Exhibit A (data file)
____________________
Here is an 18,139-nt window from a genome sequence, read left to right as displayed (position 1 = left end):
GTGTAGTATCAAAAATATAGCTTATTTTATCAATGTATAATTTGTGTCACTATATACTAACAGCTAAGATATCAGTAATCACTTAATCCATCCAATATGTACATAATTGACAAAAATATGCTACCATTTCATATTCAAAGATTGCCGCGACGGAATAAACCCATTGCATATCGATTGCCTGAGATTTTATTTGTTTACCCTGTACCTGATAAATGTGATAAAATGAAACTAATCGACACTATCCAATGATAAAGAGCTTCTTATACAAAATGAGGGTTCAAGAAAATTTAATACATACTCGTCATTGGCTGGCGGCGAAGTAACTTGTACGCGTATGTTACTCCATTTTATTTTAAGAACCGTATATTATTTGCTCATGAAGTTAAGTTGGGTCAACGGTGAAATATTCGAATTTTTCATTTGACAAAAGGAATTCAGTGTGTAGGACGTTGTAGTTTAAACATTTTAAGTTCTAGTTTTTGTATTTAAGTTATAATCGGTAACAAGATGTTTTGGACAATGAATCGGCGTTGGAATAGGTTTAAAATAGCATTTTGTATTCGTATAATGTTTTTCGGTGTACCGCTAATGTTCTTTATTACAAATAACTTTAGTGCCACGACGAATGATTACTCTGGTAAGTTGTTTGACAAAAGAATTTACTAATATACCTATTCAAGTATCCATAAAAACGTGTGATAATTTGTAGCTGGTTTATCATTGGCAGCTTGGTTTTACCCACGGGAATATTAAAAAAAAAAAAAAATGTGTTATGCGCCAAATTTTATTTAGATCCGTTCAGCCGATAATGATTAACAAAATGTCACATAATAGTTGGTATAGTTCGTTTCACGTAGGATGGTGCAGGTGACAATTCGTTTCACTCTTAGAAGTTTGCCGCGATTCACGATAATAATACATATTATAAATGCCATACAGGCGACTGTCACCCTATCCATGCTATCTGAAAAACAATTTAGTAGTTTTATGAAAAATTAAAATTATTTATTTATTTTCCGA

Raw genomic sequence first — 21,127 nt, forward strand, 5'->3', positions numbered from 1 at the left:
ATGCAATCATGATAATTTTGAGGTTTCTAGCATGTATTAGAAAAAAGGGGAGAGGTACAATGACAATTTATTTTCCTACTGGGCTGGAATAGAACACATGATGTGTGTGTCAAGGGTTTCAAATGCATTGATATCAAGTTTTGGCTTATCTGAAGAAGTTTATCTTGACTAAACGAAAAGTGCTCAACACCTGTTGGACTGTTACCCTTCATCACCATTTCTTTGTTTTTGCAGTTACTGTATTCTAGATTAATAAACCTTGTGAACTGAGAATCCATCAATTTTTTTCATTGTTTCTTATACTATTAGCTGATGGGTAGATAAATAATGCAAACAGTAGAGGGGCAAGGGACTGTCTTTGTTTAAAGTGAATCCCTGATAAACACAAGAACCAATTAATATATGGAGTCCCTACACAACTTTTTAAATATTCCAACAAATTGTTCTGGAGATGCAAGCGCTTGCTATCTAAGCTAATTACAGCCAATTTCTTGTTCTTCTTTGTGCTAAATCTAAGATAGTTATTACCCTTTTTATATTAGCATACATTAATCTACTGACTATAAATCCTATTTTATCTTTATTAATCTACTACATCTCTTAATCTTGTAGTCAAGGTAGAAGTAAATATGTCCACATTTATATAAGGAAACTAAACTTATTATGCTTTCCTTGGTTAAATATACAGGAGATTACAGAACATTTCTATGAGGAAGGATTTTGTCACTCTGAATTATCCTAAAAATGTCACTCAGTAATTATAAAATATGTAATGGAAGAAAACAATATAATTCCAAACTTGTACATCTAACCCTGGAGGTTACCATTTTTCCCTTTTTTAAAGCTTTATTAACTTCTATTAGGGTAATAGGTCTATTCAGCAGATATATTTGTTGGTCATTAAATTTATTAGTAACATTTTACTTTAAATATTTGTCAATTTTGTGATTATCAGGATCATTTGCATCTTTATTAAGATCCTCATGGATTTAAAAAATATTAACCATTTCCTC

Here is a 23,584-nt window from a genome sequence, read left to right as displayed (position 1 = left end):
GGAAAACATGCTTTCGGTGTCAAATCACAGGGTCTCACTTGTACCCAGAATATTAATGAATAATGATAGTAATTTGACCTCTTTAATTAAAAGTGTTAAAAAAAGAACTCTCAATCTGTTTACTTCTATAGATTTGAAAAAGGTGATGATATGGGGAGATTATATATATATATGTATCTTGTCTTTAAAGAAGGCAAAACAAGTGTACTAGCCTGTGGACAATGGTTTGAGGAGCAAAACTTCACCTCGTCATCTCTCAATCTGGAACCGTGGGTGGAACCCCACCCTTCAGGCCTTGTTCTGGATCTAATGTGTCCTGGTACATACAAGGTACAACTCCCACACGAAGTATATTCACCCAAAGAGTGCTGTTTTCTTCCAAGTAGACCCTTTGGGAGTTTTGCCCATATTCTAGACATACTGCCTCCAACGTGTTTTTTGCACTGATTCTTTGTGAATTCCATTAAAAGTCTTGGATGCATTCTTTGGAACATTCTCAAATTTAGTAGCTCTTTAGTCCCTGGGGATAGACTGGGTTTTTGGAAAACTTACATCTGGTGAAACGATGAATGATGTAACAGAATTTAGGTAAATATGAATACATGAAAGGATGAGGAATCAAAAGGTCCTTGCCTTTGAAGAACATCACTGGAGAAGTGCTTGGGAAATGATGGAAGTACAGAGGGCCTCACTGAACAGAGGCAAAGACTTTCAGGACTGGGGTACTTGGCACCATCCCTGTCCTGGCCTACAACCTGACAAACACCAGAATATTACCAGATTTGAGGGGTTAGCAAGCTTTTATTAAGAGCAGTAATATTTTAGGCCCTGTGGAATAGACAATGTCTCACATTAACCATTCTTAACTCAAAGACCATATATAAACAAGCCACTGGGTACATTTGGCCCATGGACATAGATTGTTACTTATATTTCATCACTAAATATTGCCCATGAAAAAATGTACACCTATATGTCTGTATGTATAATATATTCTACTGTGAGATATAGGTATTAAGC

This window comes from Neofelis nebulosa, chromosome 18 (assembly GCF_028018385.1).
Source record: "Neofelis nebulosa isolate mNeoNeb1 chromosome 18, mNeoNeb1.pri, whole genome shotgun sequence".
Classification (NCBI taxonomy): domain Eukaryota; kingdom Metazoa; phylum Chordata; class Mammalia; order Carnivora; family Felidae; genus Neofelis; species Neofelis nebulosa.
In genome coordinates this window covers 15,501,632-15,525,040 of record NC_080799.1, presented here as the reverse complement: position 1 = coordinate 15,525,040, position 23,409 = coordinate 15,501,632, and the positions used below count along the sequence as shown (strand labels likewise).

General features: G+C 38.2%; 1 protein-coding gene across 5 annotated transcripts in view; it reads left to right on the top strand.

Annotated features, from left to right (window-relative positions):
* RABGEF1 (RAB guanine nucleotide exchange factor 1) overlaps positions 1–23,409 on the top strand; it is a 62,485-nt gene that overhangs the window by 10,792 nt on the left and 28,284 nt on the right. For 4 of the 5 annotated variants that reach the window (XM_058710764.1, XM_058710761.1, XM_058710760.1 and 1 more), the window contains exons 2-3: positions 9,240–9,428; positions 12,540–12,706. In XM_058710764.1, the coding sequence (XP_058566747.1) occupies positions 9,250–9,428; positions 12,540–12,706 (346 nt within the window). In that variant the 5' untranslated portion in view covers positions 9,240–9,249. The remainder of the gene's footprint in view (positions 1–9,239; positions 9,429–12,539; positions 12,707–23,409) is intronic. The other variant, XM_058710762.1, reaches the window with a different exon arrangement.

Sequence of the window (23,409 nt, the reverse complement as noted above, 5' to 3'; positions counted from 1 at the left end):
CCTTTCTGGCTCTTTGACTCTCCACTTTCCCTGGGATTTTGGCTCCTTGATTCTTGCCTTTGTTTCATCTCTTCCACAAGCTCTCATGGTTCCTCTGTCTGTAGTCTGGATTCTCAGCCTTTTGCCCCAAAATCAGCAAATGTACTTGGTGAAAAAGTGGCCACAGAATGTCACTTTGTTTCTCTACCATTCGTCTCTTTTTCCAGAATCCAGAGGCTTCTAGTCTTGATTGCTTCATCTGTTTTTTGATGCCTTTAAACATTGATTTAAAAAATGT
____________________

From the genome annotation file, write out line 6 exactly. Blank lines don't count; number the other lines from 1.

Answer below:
GGAAAACATGCTTTCGGTGTCAAATCACAGGGTCTCACTTGTACCCAGAATATTAATGAATAATGATAGTAATTTGACCTCTTTAATTAAAAGTGTTAAAAAAAGAACTCTCAATCTGTTTACTTCTATAGATTTGAAAAAGGTGATGATATGGGGAGATTATATATATATATGTATCTTGTCTTTAAAGAAGGCAAAACAAGTGTACTAGCCTGTGGACAATGGTTTGAGGAGCAAAACTTCACCTCGTCATCTCTCAATCTGGAACCGTGGGTGGAACCCCACCCTTCAGGCCTTGTTCTGGATCTAATGTGTCCTGGTACATACAAGGTACAACTCCCACACGAAGTATATTCACCCAAAGAGTGCTGTTTTCTTCCAAGTAGACCCTTTGGGAGTTTTGCCCATATTCTAGACATACTGCCTCCAACGTGTTTTTTGCACTGATTCTTTGTGAATTCCATTAAAAGTCTTGGATGCATTCTTTGGAACATTCTCAAATTTAGTAGCTCTTTAGTCCCTGGGGATAGACTGGGTTTTTGGAAAACTTACATCTGGTGAAACGATGAATGATGTAACAGAATTTAGGTAAATATGAATACATGAAAGGATGAGGAATCAAAAGGTCCTTGCCTTTGAAGAACATCACTGGAGAAGTGCTTGGGAAATGATGGAAGTACAGAGGGCCTCACTGAACAGAGGCAAAGACTTTCAGGACTGGGGTACTTGGCACCATCCCTGTCCTGGCCTACAACCTGACAAACACCAGAATATTACCAGATTTGAGGGGTTAGCAAGCTTTTATTAAGAGCAGTAATATTTTAGGCCCTGTGGAATAGACAATGTCTCACATTAACCATTCTTAACTCAAAGACCATATATAAACAAGCCACTGGGTACATTTGGCCCATGGACATAGATTGTTACTTATATTTCATCACTAAATATTGCCCATGAAAAAATGTACACCTATATGTCTGTATGTATAATATATTCTACTGTGAGATATAGGTATTAAGC